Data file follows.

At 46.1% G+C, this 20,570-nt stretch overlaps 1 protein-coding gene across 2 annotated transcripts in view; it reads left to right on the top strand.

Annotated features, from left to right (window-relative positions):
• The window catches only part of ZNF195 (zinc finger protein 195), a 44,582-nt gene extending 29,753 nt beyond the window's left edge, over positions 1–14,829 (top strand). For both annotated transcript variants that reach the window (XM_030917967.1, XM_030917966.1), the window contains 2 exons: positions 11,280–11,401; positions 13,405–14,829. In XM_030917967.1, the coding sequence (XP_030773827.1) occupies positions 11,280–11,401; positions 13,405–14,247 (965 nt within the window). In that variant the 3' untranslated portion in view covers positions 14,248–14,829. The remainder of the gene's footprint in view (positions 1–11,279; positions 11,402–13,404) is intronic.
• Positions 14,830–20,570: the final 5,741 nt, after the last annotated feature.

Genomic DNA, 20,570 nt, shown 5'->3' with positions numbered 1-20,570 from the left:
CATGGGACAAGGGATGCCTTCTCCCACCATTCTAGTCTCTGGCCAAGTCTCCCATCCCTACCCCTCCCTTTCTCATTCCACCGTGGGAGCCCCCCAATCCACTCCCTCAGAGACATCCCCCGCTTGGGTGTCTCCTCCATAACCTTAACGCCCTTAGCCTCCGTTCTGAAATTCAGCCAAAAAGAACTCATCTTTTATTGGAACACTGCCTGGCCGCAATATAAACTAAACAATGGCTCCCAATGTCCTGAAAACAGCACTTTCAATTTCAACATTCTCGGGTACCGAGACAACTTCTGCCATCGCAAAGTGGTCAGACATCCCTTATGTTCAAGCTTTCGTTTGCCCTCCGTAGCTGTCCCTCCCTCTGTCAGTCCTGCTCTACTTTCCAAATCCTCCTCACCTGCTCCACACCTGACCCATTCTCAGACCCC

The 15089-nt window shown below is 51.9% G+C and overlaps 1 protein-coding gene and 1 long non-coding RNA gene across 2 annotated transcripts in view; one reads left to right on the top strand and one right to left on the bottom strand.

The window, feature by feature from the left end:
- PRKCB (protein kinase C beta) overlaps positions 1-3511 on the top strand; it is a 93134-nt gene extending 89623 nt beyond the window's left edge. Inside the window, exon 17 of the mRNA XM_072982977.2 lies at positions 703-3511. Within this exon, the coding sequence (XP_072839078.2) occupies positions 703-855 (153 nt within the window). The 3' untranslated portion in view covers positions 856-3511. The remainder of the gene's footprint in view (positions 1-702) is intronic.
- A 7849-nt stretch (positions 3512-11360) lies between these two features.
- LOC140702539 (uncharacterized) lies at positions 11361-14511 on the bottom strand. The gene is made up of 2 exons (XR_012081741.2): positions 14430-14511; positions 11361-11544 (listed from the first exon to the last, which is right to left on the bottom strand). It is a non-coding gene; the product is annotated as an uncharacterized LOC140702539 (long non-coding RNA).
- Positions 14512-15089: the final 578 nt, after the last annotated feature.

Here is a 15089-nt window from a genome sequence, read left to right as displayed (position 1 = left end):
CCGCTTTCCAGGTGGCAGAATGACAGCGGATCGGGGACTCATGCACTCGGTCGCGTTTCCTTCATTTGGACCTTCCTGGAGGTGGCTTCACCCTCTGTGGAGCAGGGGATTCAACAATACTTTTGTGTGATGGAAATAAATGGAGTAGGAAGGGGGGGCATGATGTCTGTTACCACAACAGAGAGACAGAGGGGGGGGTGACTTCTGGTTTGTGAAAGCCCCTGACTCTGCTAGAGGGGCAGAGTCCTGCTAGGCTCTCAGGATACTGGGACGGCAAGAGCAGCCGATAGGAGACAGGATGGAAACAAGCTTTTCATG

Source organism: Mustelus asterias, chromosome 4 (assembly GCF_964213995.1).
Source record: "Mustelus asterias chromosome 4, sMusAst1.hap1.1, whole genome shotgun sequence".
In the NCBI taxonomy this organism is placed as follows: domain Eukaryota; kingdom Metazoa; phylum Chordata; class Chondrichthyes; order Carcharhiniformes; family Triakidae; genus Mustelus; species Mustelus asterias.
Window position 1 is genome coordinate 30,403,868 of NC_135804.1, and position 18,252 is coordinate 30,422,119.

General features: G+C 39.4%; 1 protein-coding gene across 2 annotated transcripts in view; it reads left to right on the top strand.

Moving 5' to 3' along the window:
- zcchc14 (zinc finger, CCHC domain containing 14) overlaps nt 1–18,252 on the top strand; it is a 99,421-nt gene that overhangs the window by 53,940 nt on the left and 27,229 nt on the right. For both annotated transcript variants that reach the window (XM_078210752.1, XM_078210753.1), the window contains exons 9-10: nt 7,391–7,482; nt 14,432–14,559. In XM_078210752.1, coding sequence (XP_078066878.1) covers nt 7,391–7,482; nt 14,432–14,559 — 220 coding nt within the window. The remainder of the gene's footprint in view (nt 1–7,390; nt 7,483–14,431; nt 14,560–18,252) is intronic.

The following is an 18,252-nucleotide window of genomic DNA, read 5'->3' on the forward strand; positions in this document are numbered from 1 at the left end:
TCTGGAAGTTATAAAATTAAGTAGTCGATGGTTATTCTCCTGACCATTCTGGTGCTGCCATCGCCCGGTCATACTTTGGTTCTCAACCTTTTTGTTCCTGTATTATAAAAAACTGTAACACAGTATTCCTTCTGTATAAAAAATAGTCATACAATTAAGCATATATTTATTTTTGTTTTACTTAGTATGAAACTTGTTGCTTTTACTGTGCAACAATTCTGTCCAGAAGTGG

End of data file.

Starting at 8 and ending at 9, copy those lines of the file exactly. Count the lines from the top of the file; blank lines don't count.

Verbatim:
The window, feature by feature from the left end:
- PRKCB (protein kinase C beta) overlaps positions 1-3511 on the top strand; it is a 93134-nt gene extending 89623 nt beyond the window's left edge. Inside the window, exon 17 of the mRNA XM_072982977.2 lies at positions 703-3511. Within this exon, the coding sequence (XP_072839078.2) occupies positions 703-855 (153 nt within the window). The 3' untranslated portion in view covers positions 856-3511. The remainder of the gene's footprint in view (positions 1-702) is intronic.